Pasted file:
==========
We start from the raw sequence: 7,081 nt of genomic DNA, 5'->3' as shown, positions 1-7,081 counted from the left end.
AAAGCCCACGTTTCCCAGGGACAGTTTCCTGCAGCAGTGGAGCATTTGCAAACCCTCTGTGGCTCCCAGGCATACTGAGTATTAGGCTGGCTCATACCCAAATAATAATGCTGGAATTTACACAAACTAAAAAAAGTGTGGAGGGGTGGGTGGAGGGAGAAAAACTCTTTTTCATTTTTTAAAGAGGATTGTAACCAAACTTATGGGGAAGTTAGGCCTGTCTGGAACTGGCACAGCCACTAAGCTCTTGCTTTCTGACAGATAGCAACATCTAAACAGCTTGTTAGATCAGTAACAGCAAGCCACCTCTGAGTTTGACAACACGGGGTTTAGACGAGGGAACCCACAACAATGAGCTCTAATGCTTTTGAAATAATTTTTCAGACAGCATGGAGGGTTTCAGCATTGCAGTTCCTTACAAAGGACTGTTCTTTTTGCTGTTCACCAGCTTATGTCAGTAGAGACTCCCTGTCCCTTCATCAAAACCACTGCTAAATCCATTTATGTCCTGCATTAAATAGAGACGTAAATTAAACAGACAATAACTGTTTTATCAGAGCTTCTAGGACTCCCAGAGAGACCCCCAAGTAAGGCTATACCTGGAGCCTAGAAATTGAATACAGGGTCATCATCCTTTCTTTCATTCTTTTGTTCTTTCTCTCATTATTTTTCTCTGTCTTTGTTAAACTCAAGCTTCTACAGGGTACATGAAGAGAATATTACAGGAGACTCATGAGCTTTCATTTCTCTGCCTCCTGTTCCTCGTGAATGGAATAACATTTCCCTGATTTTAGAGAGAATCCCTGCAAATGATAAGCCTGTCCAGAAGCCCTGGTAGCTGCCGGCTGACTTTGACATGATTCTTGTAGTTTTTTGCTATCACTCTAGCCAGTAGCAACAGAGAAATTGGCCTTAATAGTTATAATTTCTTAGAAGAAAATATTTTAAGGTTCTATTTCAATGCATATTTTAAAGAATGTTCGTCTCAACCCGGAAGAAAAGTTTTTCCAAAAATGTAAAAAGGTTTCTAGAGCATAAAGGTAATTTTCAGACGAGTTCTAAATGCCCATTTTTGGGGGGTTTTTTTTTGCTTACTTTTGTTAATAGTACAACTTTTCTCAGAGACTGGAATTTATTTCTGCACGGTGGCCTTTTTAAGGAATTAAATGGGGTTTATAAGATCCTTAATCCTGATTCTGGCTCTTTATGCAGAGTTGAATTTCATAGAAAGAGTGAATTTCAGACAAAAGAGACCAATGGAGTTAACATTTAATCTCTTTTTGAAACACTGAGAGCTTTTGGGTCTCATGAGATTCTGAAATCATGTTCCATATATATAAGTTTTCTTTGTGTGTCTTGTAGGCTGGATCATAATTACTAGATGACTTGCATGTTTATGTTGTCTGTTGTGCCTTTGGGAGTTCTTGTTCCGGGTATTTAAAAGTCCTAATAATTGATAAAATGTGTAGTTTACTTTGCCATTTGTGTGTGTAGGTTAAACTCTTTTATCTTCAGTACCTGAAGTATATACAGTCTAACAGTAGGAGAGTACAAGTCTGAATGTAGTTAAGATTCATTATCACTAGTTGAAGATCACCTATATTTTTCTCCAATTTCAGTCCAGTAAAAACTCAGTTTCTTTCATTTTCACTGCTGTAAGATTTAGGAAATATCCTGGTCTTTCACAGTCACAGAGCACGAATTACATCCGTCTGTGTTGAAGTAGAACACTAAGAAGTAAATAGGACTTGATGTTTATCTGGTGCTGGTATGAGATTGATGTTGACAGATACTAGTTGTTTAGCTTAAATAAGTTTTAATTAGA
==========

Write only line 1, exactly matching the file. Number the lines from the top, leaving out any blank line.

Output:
We start from the raw sequence: 7,081 nt of genomic DNA, 5'->3' as shown, positions 1-7,081 counted from the left end.